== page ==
A Big Fish Expeditions Trip Report
Tiger Beach 2019 in a Nutshell
Yet another fantastic trip to Tiger Beach! Good weather and excellent action, including eight tiger sharks, endless reef sharks, lots of lemon sharks, a few nurse sharks, a shy bull shark and the incomparable Patches; Tiger Beach’s resident rock star great hammerhead.
Lemons at the Anchor Chain Wreck
As usual, we boarded the Dolphin Dream in West Palm Beach, Florida and sailed overnight to Grand Bahama Island where we quickly cleared customs and continued onward to Tiger Beach, arriving just after lunch for our first day of shark diving. After a thorough briefing, our gang of intrepid shark divers jumped in at the Anchor Chain Wreck; a famous shallow dive site that mostly attracts lemon sharks.
The site is named after an enormous, coral encrusted anchor chain, the origins of which are unknown but it has clearly been in the same spot for at least 50 years but perhaps much longer. The site is only 7m deep and the substrate is mostly sand so it’s a great place for our guests to get their buoyancy dialled in before visiting other parts of Tiger Beach where the reefs are slightly deeper and the action is more intense.
After shooting some lemon sharks, I switched to a macro lens and went in search of small stuff on the anchor which is completely covered in fish and invertebrate life such as beautiful flamingo tongues and other tiny molluscs.
On our second day we moved to our main tiger site. A spot named Fish Tales. This site was once a place where fishermen would catch large groupers but over the last few years it has been completely taken over by sharks so most of the groupers have moved to adjacent reefs. There are still a few brave resident groupers that steal the occasional piece of bait, but our divers who were there to see tiger sharks, mostly ignored them.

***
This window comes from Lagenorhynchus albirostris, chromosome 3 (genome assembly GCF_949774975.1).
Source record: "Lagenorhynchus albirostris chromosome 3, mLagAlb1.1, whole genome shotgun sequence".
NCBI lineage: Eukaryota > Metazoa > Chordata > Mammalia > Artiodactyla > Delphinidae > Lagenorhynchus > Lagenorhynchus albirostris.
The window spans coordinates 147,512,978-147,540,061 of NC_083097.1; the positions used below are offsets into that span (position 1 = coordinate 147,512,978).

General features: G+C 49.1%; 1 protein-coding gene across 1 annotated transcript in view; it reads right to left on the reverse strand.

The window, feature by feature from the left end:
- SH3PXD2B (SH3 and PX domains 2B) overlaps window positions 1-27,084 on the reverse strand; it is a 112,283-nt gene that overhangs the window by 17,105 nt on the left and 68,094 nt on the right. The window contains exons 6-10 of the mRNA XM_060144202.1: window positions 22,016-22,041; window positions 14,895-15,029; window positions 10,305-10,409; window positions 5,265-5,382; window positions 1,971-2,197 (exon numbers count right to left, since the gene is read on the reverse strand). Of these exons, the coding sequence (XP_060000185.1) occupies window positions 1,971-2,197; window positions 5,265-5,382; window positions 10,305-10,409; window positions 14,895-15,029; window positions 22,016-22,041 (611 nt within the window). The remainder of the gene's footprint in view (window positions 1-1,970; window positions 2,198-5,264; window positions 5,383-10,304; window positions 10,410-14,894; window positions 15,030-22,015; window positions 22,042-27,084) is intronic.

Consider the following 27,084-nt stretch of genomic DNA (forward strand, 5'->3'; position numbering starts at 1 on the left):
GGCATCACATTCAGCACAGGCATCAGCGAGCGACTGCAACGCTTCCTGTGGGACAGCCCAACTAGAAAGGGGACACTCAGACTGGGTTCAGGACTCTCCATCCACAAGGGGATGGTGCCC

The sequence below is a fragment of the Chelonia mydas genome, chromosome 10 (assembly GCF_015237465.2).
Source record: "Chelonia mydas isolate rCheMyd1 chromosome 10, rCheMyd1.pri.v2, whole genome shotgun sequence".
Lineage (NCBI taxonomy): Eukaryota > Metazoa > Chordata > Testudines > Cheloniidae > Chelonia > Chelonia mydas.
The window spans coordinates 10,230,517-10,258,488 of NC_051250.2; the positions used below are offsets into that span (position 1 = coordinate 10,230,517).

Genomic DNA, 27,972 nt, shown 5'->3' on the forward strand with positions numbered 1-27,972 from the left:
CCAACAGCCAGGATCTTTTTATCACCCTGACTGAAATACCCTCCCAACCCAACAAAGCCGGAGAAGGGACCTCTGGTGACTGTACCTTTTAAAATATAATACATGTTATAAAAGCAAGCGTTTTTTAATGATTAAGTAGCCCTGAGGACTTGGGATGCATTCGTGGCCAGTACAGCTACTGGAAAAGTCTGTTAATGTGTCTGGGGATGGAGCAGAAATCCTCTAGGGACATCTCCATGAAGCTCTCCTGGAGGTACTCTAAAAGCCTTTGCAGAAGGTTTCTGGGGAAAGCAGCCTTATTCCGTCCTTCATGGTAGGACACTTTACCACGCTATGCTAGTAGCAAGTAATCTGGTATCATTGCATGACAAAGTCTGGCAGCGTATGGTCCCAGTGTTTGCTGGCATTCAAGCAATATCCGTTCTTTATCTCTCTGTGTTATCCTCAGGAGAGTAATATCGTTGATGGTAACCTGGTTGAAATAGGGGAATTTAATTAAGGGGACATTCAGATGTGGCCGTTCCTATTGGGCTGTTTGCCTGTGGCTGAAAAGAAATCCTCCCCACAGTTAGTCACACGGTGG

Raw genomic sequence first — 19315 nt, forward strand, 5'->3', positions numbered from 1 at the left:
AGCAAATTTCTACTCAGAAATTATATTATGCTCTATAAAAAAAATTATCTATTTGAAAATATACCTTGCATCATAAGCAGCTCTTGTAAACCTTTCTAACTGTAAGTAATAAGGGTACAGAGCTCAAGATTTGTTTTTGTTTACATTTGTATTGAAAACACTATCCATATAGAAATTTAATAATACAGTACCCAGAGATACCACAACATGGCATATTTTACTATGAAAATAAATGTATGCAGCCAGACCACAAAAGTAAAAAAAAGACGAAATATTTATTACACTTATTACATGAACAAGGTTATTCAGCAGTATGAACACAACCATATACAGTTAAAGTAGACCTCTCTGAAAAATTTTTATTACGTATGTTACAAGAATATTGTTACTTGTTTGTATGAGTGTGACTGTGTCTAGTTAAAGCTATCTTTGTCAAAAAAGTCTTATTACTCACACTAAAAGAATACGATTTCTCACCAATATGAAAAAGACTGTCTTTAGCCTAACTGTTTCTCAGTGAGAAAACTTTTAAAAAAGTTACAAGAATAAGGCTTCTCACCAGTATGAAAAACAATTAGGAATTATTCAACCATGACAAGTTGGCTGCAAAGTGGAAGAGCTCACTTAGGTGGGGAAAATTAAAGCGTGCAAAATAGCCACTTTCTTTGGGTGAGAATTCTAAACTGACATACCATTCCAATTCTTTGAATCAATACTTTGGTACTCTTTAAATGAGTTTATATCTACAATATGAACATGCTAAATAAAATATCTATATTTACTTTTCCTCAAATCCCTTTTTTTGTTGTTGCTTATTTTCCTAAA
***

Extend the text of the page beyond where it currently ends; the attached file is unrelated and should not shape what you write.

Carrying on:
This year, there were a few divers in the group that were quite inexperienced. This is one of the great things about Tiger Beach; although the shark action is world class and the tiger sharks are huge, the diving is extremely easy and the sharks are very well behaved so it is completely reasonable to enjoy this trip even if you’re a relatively new diver. Sensing some trepidation, I did my best to reassure the newbies that they would be fine as long as they followed the crew’s guidelines. And sure enough, within a few minutes of dropping to the sea floor, their worried expressions had been replaced with a sense of wonder. Another batch of shark diving ambassadors in the making!
Tiger Shark Feeds
We stayed at Fish Tales for the rest of the week because there is nowhere better to see tiger sharks and the area is large enough and diverse enough to deliver lots of different encounters. The most intense dives were the feeds (usually two per day) where up to eight tiger sharks would barrel in to snatch up a small piece of bait from the hands of the shark feeder. If you have not been to Tiger Beach, you might think this sounds too dangerous but the tigers are well accustomed to the routine, always approaching from down current straight to bait box, accepting the offered titbit and then returning to the back of the queue.